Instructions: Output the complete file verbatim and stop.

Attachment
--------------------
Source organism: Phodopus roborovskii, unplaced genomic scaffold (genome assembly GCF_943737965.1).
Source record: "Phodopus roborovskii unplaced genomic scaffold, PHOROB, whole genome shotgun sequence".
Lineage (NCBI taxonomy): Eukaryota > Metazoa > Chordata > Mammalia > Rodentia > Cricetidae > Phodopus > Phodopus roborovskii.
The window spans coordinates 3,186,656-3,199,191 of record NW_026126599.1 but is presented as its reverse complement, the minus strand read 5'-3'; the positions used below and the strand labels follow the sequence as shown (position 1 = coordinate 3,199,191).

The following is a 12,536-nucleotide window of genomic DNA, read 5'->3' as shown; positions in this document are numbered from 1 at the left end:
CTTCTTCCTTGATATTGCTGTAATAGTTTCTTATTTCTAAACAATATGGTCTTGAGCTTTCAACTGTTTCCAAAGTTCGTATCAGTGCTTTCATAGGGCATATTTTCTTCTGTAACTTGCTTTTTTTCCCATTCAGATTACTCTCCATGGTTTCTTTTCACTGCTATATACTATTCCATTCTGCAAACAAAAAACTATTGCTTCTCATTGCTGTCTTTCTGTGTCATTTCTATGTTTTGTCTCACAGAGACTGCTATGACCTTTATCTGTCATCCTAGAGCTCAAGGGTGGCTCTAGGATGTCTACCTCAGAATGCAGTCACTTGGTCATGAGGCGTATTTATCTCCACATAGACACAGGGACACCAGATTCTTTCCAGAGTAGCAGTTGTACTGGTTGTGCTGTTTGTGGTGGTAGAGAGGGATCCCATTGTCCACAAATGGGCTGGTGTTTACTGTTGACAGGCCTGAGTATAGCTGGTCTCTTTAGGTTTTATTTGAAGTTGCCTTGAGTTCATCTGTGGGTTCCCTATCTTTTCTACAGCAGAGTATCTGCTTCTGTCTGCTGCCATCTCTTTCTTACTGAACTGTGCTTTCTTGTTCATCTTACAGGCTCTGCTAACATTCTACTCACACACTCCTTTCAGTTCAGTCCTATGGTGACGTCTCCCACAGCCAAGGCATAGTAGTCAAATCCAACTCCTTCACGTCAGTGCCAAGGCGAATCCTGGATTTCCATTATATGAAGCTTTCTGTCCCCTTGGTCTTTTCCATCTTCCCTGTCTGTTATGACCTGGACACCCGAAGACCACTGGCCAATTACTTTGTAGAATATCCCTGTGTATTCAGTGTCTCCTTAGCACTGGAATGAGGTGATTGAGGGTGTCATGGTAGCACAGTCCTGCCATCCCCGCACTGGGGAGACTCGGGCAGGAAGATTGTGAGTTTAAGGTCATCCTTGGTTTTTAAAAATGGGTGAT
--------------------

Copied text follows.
Source organism: Phodopus roborovskii, unplaced genomic scaffold (genome assembly GCF_943737965.1).
Source record: "Phodopus roborovskii unplaced genomic scaffold, PHOROB, whole genome shotgun sequence".
Lineage (NCBI taxonomy): Eukaryota > Metazoa > Chordata > Mammalia > Rodentia > Cricetidae > Phodopus > Phodopus roborovskii.
The window spans coordinates 3,186,656-3,199,191 of record NW_026126599.1 but is presented as its reverse complement, the minus strand read 5'-3'; the positions used below and the strand labels follow the sequence as shown (position 1 = coordinate 3,199,191).

The following is a 12,536-nucleotide window of genomic DNA, read 5'->3' as shown; positions in this document are numbered from 1 at the left end:
CTTCTTCCTTGATATTGCTGTAATAGTTTCTTATTTCTAAACAATATGGTCTTGAGCTTTCAACTGTTTCCAAAGTTCGTATCAGTGCTTTCATAGGGCATATTTTCTTCTGTAACTTGCTTTTTTTCCCATTCAGATTACTCTCCATGGTTTCTTTTCACTGCTATATACTATTCCATTCTGCAAACAAAAAACTATTGCTTCTCATTGCTGTCTTTCTGTGTCATTTCTATGTTTTGTCTCACAGAGACTGCTATGACCTTTATCTGTCATCCTAGAGCTCAAGGGTGGCTCTAGGATGTCTACCTCAGAATGCAGTCACTTGGTCATGAGGCGTATTTATCTCCACATAGACACAGGGACACCAGATTCTTTCCAGAGTAGCAGTTGTACTGGTTGTGCTGTTTGTGGTGGTAGAGAGGGATCCCATTGTCCACAAATGGGCTGGTGTTTACTGTTGACAGGCCTGAGTATAGCTGGTCTCTTTAGGTTTTATTTGAAGTTGCCTTGAGTTCATCTGTGGGTTCCCTATCTTTTCTACAGCAGAGTATCTGCTTCTGTCTGCTGCCATCTCTTTCTTACTGAACTGTGCTTTCTTGTTCATCTTACAGGCTCTGCTAACATTCTACTCACACACTCCTTTCAGTTCAGTCCTATGGTGACGTCTCCCACAGCCAAGGCATAGTAGTCAAATCCAACTCCTTCACGTCAGTGCCAAGGCGAATCCTGGATTTCCATTATATGAAGCTTTCTGTCCCCTTGGTCTTTTCCATCTTCCCTGTCTGTTATGACCTGGACACCCGAAGACCACTGGCCAATTACTTTGTAGAATATCCCTGTGTATTCAGTGTCTCCTTAGCACTGGAATGAGGTGATTGAGGGTGTCATGGTAGCACAGTCCTGCCATCCCCGCACTGGGGAGACTCGGGCAGGAAGATTGTGAGTTTAAGGTCATCCTTGGTTTTTAAAAATGGGTGAT